For Hitachi, the appointment of its first environmental director in April meant filling a critical gap in its sustainability efforts.
In recent years, the Japanese industrial group has radically revamped. It pulled out of its thermal power business, spent $ 6.4 billion to purchase the power grid assets of Swiss-Swedish engineering group ABB, and strengthened its global presence in railways.
Hitachi’s range of activities has also enabled it to better seize new opportunities arising from disruptions linked to climate change, more than at any time in the Group’s 111-year history.
Still, Alistair Dormer – whose April appointment means he now leads Hitachi’s environmental initiatives as well as its mobility business – says a tangible top management commitment to achieving sustainability goals was still lacking.
“We worked there for about five years, but it was done almost in a corner of Tokyo,” says Dormer. “We had top-level sponsorship for sure, but who cared on a day-to-day basis and who made it happen? It’s my job.”
Mandatory road maps
Responsibility is a common challenge for Japanese companies. With Prime Minister Yoshihide Suga committed to achieving carbon neutrality by 2050, many companies have followed suit by setting long-term goals in addition to existing sustainability goals. Honda, for example, wants to end the sale of gasoline and diesel cars by 2040.
But few companies provide a detailed roadmap showing how they will go about achieving these ambitions.
“As a first step, it is extremely important to present a target,” explains Norichika Kanie, sustainability expert at Keio University. “The next phase is to ensure that concrete action is taken. It is true, however, that more and more companies are now realizing that sustainability efforts lead to real business success. “
At Hitachi, Dormer led efforts to introduce a compensation system for business unit heads that will link annual bonuses to meeting carbon emissions targets. He also persuaded Managing Director Toshiaki Higashihara to sponsor the COP26 climate change summit in the UK later this year.
“We need to be creative in how seriously executives engage with goals that are far into the future,” said Keiji Kojima, Hitachi’s newly appointed chairman. “It’s hard to get things done when you think you can leave it to the next generation. This is why we have made sure that everyone does their job with the environment in mind on a daily basis.
While measures to incorporate environmental, social and governance (ESG) measures into annual executive compensation are widespread in the United States and Europe, Japanese companies are only beginning to introduce them. Sony entertainment group and cosmetics company Shiseido are among those taking the lead.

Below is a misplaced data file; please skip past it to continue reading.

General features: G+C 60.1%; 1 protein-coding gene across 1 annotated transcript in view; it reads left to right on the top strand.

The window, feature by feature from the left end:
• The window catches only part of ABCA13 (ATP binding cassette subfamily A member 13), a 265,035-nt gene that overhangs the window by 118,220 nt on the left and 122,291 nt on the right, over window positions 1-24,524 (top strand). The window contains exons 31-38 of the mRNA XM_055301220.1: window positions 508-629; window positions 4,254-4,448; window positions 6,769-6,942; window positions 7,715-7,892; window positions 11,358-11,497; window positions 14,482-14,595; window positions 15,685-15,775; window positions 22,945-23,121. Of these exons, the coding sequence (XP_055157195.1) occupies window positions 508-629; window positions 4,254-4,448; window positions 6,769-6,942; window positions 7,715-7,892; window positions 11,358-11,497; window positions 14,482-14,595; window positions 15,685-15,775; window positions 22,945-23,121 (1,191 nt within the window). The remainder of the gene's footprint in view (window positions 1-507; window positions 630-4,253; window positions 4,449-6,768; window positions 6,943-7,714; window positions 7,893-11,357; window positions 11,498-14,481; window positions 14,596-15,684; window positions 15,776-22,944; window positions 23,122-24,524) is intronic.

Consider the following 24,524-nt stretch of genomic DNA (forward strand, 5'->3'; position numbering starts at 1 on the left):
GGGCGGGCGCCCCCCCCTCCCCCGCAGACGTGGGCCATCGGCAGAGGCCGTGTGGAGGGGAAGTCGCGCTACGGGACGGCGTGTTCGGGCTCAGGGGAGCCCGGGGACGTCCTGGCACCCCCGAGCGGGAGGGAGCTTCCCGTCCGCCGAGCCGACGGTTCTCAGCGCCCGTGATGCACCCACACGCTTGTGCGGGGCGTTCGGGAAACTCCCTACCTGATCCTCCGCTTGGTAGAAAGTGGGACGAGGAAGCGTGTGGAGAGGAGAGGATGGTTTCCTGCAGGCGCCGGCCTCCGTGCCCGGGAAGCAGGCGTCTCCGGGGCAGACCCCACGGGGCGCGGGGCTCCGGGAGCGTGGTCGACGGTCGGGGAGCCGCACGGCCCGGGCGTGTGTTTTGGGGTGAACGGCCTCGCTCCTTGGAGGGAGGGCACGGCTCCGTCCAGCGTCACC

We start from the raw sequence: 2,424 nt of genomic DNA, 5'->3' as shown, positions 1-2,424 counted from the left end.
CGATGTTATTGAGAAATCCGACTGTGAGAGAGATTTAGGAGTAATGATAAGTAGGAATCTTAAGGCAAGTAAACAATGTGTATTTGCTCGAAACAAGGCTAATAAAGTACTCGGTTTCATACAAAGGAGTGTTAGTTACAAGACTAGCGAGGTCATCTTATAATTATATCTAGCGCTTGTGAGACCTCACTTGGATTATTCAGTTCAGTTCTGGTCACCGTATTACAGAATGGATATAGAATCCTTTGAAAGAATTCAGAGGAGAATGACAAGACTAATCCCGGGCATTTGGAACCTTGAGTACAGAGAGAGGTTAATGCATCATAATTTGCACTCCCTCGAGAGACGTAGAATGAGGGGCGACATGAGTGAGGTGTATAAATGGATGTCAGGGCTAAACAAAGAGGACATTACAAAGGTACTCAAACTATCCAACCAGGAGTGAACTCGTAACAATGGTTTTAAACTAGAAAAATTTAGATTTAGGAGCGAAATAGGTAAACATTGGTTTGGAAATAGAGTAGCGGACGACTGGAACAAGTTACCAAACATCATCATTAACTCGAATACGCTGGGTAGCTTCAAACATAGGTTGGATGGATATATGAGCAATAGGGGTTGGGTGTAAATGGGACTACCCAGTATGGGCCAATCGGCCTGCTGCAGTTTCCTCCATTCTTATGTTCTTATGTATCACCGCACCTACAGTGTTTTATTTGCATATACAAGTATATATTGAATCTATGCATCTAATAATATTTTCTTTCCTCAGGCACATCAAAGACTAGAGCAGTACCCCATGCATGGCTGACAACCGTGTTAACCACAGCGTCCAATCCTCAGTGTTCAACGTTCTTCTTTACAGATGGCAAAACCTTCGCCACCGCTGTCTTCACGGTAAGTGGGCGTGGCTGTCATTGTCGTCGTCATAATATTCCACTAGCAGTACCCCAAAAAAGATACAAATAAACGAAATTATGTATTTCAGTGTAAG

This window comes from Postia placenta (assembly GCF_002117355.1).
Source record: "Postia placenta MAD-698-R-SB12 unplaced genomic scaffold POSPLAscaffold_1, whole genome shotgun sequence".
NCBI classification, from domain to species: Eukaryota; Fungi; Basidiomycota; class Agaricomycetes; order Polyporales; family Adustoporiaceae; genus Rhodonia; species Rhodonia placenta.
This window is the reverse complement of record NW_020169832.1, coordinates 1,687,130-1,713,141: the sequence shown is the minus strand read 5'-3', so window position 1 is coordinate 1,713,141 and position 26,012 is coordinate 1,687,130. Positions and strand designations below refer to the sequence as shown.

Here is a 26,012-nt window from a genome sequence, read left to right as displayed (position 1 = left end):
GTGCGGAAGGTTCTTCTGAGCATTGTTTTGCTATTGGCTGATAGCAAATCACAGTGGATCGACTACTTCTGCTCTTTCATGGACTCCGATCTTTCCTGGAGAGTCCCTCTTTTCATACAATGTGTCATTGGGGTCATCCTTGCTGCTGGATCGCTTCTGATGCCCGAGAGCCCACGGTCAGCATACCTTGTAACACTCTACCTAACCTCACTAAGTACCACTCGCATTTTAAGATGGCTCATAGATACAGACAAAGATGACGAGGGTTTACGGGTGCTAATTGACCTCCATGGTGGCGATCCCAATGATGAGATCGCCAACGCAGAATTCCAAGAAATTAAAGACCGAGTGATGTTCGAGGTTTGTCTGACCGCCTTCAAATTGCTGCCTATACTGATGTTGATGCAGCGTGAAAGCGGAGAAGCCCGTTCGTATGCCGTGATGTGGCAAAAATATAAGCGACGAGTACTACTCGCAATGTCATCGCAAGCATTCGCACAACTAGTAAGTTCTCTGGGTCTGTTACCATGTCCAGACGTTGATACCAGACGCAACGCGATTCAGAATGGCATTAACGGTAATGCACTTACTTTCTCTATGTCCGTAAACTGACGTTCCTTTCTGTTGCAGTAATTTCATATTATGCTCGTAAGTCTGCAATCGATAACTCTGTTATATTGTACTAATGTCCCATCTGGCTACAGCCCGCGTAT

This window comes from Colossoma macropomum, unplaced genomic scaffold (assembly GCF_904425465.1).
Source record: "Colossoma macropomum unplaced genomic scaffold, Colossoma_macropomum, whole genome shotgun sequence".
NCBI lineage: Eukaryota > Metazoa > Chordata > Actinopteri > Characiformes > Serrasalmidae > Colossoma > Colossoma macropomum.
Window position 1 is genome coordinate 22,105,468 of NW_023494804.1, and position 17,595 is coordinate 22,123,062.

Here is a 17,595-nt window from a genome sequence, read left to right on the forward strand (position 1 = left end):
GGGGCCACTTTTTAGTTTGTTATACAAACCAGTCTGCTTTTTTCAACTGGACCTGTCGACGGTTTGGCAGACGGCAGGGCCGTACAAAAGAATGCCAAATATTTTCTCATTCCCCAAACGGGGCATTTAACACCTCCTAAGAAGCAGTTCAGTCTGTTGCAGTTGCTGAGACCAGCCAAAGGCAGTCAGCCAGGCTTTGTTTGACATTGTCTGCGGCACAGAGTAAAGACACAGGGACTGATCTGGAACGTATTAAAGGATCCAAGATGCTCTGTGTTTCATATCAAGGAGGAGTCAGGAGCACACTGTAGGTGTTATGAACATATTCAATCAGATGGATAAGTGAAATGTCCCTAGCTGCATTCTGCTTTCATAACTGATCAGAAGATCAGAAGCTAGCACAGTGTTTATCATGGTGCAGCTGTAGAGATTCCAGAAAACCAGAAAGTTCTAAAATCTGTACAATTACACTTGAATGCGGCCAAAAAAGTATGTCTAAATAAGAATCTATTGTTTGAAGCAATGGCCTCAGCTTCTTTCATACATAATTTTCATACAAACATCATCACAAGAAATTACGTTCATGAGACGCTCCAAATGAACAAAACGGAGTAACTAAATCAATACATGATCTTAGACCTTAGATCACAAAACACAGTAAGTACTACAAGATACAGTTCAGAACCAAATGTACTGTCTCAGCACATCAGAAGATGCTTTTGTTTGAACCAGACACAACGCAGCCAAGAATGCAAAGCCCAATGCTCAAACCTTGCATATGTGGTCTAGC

A survey by consulting firm Willis Towers Watson last year suggested that 15 percent of Japan’s top 100 companies by market capitalization had such programs in place. However, analysts estimate the proportion to be less than 5% for the roughly 2,000 companies listed in the first section of the Tokyo Stock Exchange.
This compares to 52% of S&P 500 companies and 63% of companies listed in major European indices, according to the Willis Towers Watson study. Meanwhile, initiatives to link ESG to long-term incentives are much less common, both in Japan and elsewhere.
Takaaki Kushige, senior director of Willis Towers Watson, explains that one of the reasons for Japan’s delay in linking ESG to executive pay is that many companies have governance structures that are not sophisticated enough. This, in turn, means they don’t have the type of independent compensation committees that can fairly assess ESG metrics, which are more complex than stock prices and other financial metrics.
Cleaner and greener
Yet companies are increasingly concerned with ensuring that senior executives meet sustainability goals, as investments to reduce carbon emissions become critically important in sectors built around fossil fuels.
Mitsubishi Heavy Industries, for example, is looking to reinvent itself in clean energy as it tries to move away from companies such as coal-fired power plants and shipbuilding. A key technology it is investing in is carbon capture, which was recently chosen by Drax, the FTSE 250’s power company, for use at its main site in the north of England to achieve ” negative emissions ”.
“The market [for carbon capture] does not exist yet, but if we wait for the construction of the market, we will not be able to achieve carbon neutrality by 2050 ”, says Makoto Susaki, head of the working group on carbon capture, use and storage by MHI. “It’s very hard for us [financially] in the short term, but we must continue these efforts towards 2050.
Even as companies strive to improve their environmental play, the pressure is increasing to address other ESG concerns.
Executives say the challenge is even greater with social issues such as work practices. Already, the supply chains of businesses ranging from Fast Retailing, owner of Uniqlo, to the electronics group Panasonic have come under scrutiny.
Joji Tagawa, director of sustainability at Nissan, said that since his appointment in 2019, the automaker’s management has increased its focus on human rights, alongside efforts to reduce carbon emissions and maximize the recycling.
Nissan last month released global human rights guidelines that underscored its opposition to forced labor and child labor and promised protection for whistleblowers. In recent years, activists have highlighted the dependence of electric vehicle manufacturers such as Nissan on cobalt, some of which is mined under operating conditions in the Democratic Republic of the Congo.
“The focus on human rights and sustainability has grown more than mainstream businesses expected,” Tagawa said.
“We are not perfect but we are working on it intensively. ”